02 Oct On Colour in Architecture: Designing, making, thinking, teaching 2-3 October 2023
Our 2023/24 programme starts with a half-day afternoon meeting in collaboration with the University of Edinburgh brings together designers, makers, researchers and educators working on aspects of architecture and the built environment. There are also opportunities to explore the colours of Edinburgh and to view some of the mosaic fragments from the University of Edinburgh Heritage Collections.
Please see below for the full programme of events:
To attend the full programme please remember to register each of the events using the corresponding Eventbrite link.
2 October 2023
10.15- 12 Noon
Thomas Bak – The Colours of Edinburgh
Walking tour starts at Edinburgh University, George Square Campus, 7 George Square
This walking tour will focus on the colours of Edinburgh, from the ever-changing light of the notoriously unpredictable Scottish weather, through the yellow and red sandstone of its buildings, witnesses of Scotland’s journey across the geological time, from the equator to North Atlantic, to the colours of modern city, sometimes reflecting its traditions, sometimes challenging them.
Dr Thomas H Bak (The University of Edinburgh) is a cognitive neuroscientist but also a fully qualified tourist guide.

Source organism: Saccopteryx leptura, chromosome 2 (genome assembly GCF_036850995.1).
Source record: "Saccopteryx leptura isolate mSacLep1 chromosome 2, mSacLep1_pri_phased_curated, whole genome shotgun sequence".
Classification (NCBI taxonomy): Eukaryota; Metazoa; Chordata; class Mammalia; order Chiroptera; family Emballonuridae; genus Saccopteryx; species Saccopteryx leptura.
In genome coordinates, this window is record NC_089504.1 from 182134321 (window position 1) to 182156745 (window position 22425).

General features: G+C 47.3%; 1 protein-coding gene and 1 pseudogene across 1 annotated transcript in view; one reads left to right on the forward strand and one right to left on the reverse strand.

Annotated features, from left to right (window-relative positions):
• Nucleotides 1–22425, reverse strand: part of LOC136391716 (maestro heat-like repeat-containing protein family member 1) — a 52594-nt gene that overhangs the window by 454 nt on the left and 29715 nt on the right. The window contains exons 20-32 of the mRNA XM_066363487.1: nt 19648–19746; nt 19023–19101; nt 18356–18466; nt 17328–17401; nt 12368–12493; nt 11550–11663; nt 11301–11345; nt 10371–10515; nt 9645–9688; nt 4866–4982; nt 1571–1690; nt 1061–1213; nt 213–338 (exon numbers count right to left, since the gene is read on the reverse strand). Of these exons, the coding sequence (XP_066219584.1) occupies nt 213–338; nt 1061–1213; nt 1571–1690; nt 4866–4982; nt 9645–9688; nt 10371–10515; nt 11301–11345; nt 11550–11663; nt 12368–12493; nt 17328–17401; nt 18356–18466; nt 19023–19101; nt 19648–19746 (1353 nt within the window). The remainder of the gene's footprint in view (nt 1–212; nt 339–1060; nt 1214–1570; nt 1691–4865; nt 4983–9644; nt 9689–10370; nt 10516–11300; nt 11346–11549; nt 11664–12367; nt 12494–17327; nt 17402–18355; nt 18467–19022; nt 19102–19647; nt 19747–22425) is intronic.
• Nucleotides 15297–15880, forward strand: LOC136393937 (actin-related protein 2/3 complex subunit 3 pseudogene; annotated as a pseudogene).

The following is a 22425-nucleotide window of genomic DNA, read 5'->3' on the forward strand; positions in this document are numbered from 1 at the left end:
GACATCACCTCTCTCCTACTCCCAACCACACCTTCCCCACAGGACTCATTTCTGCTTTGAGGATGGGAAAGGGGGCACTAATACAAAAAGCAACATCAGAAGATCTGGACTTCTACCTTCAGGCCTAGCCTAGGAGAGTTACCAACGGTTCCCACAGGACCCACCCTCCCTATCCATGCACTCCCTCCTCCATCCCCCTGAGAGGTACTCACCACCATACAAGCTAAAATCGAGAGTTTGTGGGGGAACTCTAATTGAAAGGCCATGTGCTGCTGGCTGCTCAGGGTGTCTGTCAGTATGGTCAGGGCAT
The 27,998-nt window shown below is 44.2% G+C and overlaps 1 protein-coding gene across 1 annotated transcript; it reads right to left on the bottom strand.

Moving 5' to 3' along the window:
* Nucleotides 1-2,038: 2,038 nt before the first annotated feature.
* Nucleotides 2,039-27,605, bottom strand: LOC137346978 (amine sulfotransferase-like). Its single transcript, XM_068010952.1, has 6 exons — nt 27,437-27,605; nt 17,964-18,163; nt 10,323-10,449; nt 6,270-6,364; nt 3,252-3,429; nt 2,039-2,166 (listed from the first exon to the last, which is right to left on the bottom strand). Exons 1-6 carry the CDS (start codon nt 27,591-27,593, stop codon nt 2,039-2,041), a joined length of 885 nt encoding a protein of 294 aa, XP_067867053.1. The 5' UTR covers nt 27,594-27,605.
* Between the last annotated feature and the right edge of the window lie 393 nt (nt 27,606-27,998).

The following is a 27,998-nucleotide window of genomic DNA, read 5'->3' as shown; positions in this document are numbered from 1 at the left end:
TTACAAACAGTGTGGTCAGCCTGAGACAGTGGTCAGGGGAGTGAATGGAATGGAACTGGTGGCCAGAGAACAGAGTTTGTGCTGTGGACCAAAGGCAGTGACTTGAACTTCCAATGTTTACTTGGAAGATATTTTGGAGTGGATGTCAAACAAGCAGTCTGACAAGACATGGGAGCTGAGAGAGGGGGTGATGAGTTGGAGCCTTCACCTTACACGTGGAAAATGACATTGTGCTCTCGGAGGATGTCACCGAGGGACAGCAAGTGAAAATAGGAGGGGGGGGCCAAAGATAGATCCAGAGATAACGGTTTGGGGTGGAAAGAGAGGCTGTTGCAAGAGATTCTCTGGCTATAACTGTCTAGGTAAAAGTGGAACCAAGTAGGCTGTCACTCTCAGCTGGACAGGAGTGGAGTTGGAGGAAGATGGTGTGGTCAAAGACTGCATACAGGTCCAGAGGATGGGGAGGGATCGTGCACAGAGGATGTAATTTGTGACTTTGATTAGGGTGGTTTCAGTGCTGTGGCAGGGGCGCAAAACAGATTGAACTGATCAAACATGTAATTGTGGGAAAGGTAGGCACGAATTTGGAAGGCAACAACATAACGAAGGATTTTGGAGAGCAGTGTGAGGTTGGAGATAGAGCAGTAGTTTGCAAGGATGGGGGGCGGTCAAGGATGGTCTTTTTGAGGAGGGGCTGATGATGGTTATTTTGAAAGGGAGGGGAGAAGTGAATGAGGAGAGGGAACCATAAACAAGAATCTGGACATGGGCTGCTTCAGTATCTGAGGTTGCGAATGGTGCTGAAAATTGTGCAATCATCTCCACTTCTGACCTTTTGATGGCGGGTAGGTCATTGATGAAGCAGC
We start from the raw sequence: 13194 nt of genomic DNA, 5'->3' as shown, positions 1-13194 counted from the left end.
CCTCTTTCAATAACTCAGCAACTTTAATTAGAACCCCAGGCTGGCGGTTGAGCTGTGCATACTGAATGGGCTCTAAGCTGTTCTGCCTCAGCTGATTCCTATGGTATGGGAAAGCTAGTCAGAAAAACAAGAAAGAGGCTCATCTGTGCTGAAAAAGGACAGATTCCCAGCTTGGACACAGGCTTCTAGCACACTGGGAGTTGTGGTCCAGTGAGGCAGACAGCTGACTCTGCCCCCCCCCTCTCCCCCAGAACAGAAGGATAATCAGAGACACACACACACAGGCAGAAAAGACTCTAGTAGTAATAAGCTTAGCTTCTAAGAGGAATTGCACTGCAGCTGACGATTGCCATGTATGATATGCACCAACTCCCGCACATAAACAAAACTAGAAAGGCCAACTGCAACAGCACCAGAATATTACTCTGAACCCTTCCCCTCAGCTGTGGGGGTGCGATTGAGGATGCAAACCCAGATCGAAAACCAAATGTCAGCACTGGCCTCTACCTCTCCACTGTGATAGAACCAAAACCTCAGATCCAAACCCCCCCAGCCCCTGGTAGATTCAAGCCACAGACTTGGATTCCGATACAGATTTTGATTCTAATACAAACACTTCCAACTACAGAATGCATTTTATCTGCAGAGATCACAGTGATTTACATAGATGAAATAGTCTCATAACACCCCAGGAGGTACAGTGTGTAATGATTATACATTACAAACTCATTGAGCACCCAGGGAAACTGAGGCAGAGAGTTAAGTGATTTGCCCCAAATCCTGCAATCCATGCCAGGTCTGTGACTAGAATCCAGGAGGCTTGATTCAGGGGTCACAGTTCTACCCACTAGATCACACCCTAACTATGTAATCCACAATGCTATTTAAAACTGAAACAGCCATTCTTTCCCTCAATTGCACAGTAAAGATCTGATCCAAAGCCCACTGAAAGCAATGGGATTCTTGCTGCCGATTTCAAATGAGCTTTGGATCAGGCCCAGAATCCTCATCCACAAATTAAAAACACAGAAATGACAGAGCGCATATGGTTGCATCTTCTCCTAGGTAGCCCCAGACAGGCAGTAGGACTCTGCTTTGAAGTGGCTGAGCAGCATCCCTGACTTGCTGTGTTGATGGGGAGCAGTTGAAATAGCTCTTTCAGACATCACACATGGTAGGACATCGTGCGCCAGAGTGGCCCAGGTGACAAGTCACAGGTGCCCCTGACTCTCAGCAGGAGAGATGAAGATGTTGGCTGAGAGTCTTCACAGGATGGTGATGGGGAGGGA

2 October 2023
Afternoon: 1.45- 5.15
On Colour in Architecture: Designing, making, thinking, teaching
A free half-day seminar hosted by the University of Edinburgh in collaboration with The Colour Group (GB) brings together designers, makers, researchers and educators working on aspects of architecture and the built environment.
University of Edinburgh, 7 George Square, Room G32 Edinburgh Registration via Eventbrite
Please note that there are steps at the door to the venue. There is an alternative accessibility entrance, please contact the organisers for details.
1.45 Welcome – Jasna Martinovic and Fiona McLachlan
1.50 Adam Nathaniel Furman
Decorating the City: Four new works
Adam will talk about four new urban artworks that they have recently completed in London and Bristol, explaining them within the context of their broader practice, and within a trajectory of projects that seek to inject the craft of colour back into the contemporary British urban context.